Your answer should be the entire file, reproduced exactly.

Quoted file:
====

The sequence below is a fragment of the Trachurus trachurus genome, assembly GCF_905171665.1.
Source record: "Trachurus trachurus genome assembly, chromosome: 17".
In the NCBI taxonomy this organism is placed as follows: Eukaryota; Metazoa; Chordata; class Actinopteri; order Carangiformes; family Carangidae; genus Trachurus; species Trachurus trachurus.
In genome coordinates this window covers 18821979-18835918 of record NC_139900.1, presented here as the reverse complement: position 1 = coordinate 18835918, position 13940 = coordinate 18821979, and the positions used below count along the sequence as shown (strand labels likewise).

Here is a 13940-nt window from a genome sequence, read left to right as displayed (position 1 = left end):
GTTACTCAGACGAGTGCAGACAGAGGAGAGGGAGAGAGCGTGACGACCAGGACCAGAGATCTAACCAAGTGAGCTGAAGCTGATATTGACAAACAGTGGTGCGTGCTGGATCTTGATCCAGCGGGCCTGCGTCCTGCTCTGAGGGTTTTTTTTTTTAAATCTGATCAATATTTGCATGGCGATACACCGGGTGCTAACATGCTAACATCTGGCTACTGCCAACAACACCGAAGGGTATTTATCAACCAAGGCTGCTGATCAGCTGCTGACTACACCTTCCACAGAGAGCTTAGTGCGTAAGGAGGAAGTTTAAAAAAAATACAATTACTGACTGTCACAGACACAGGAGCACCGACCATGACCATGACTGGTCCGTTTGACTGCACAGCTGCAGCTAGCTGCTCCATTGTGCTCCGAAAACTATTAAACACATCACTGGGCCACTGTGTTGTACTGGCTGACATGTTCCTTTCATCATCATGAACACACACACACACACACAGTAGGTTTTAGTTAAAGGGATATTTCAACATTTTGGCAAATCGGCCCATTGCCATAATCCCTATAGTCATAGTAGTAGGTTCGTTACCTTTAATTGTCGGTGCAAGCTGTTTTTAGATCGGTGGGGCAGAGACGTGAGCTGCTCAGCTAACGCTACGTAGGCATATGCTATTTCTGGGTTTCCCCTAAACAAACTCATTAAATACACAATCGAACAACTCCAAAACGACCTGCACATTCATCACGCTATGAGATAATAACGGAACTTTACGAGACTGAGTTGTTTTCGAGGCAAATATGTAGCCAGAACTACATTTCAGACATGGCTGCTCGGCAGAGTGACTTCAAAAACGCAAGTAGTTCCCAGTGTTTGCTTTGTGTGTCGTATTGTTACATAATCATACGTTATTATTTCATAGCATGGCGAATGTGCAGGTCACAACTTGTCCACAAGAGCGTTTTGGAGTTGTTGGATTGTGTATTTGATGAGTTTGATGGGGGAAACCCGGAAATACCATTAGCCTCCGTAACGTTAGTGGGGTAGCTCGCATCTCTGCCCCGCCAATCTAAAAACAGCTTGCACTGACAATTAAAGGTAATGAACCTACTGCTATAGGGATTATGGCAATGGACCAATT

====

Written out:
The sequence below is a fragment of the Trachurus trachurus genome, assembly GCF_905171665.1.
Source record: "Trachurus trachurus genome assembly, chromosome: 17".
In the NCBI taxonomy this organism is placed as follows: Eukaryota; Metazoa; Chordata; class Actinopteri; order Carangiformes; family Carangidae; genus Trachurus; species Trachurus trachurus.
In genome coordinates this window covers 18821979-18835918 of record NC_139900.1, presented here as the reverse complement: position 1 = coordinate 18835918, position 13940 = coordinate 18821979, and the positions used below count along the sequence as shown (strand labels likewise).

Here is a 13940-nt window from a genome sequence, read left to right as displayed (position 1 = left end):
GTTACTCAGACGAGTGCAGACAGAGGAGAGGGAGAGAGCGTGACGACCAGGACCAGAGATCTAACCAAGTGAGCTGAAGCTGATATTGACAAACAGTGGTGCGTGCTGGATCTTGATCCAGCGGGCCTGCGTCCTGCTCTGAGGGTTTTTTTTTTTAAATCTGATCAATATTTGCATGGCGATACACCGGGTGCTAACATGCTAACATCTGGCTACTGCCAACAACACCGAAGGGTATTTATCAACCAAGGCTGCTGATCAGCTGCTGACTACACCTTCCACAGAGAGCTTAGTGCGTAAGGAGGAAGTTTAAAAAAAATACAATTACTGACTGTCACAGACACAGGAGCACCGACCATGACCATGACTGGTCCGTTTGACTGCACAGCTGCAGCTAGCTGCTCCATTGTGCTCCGAAAACTATTAAACACATCACTGGGCCACTGTGTTGTACTGGCTGACATGTTCCTTTCATCATCATGAACACACACACACACACACAGTAGGTTTTAGTTAAAGGGATATTTCAACATTTTGGCAAATCGGCCCATTGCCATAATCCCTATAGTCATAGTAGTAGGTTCGTTACCTTTAATTGTCGGTGCAAGCTGTTTTTAGATCGGTGGGGCAGAGACGTGAGCTGCTCAGCTAACGCTACGTAGGCATATGCTATTTCTGGGTTTCCCCTAAACAAACTCATTAAATACACAATCGAACAACTCCAAAACGACCTGCACATTCATCACGCTATGAGATAATAACGGAACTTTACGAGACTGAGTTGTTTTCGAGGCAAATATGTAGCCAGAACTACATTTCAGACATGGCTGCTCGGCAGAGTGACTTCAAAAACGCAAGTAGTTCCCAGTGTTTGCTTTGTGTGTCGTATTGTTACATAATCATACGTTATTATTTCATAGCATGGCGAATGTGCAGGTCACAACTTGTCCACAAGAGCGTTTTGGAGTTGTTGGATTGTGTATTTGATGAGTTTGATGGGGGAAACCCGGAAATACCATTAGCCTCCGTAACGTTAGTGGGGTAGCTCGCATCTCTGCCCCGCCAATCTAAAAACAGCTTGCACTGACAATTAAAGGTAATGAACCTACTGCTATAGGGATTATGGCAATGGACCAATT